“The continued imprisonment of children is incompatible with Scotland’s promise to be the best place in the world to grow up and in direct violation of its aspiration to uphold the rights of children under the UNCRC.”
I am glad that Mr Rennie welcomes the launch of the consultation today. I take on board what some of the organisations and experts by experience have said to him, but does he also recognise that the Scottish Government set out a number of actions to keep the Promise in the programme for government last September, that the Scottish Government supported and set up the Promise board, including £2 million for the funding of that organisation, and that it launched the Promise partnership fund in 2021—
I thank the minister for that, but I did not say that there has been no progress. I just said that there is deep frustration in the sector that that progress is not fast enough. It has been two years. The announcements that the minister just described were made quite recently; we need much more speed.
When it comes to the national care service, it is also disappointing that children’s services seem to have been an afterthought. They were not a core part of the initial independent review, and there seems to be a lack of evidence to justify their inclusion. The Education (Additional Support for Learning) (Scotland) Act 2004 places a duty on local authorities to make provision for and support the care of care-experienced children, and yet the educational outcomes for care-experienced children and young people are poor and exclusion is higher.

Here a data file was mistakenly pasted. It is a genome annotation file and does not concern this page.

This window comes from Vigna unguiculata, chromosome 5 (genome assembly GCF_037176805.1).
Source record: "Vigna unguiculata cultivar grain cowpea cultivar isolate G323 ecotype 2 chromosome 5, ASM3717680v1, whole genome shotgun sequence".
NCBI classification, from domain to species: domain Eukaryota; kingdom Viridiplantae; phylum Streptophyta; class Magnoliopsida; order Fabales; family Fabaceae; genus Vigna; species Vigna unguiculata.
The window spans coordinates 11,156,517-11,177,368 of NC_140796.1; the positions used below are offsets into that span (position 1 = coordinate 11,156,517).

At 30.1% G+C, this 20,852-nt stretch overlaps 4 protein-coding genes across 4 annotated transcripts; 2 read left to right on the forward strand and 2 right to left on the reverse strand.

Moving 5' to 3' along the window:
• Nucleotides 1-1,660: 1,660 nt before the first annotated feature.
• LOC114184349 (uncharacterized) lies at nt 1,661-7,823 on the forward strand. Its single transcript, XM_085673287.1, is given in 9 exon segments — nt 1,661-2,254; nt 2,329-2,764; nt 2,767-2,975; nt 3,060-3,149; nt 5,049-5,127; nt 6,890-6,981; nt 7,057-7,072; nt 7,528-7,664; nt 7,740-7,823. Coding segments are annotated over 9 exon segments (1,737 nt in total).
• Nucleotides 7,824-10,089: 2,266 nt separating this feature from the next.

We are one year on and there has been hardly any progress on the United Nations Convention on the Rights of the Child (Incorporation) (Scotland) Bill. There is no sign of that bill coming back to the Parliament. We need much greater speed on that.
The Promise Scotland says:
“Scotland has an incredibly progressive legislative framework for young people under continuing care. Children can ‘stay put’ till they are 21, supporting a more seamless transition.”
However, people on the ground say that it is very lumpy. The legislation is not implemented consistently. Everyone in the country has a right to such care. There should also be the right to return to care. If someone who has left considers that it was a mistake, they should have the right to go back.
There is a whole list of things that need to be implemented, and I am sure that the minister recognises that they are sometimes challenging.
However, there is frustration that, despite the great Promise from two years ago, the pace seems to have slowed down rather than speeding up. We need to keep people with us if we are going to ensure that we deliver the Promise. I hope that the minister will reflect on that in her summing up.
There is an old 18th century nursery rhyme that will be familiar to many, which goes:
“There was an old woman who lived in a shoe.
She had so many children, she didn’t know what to do.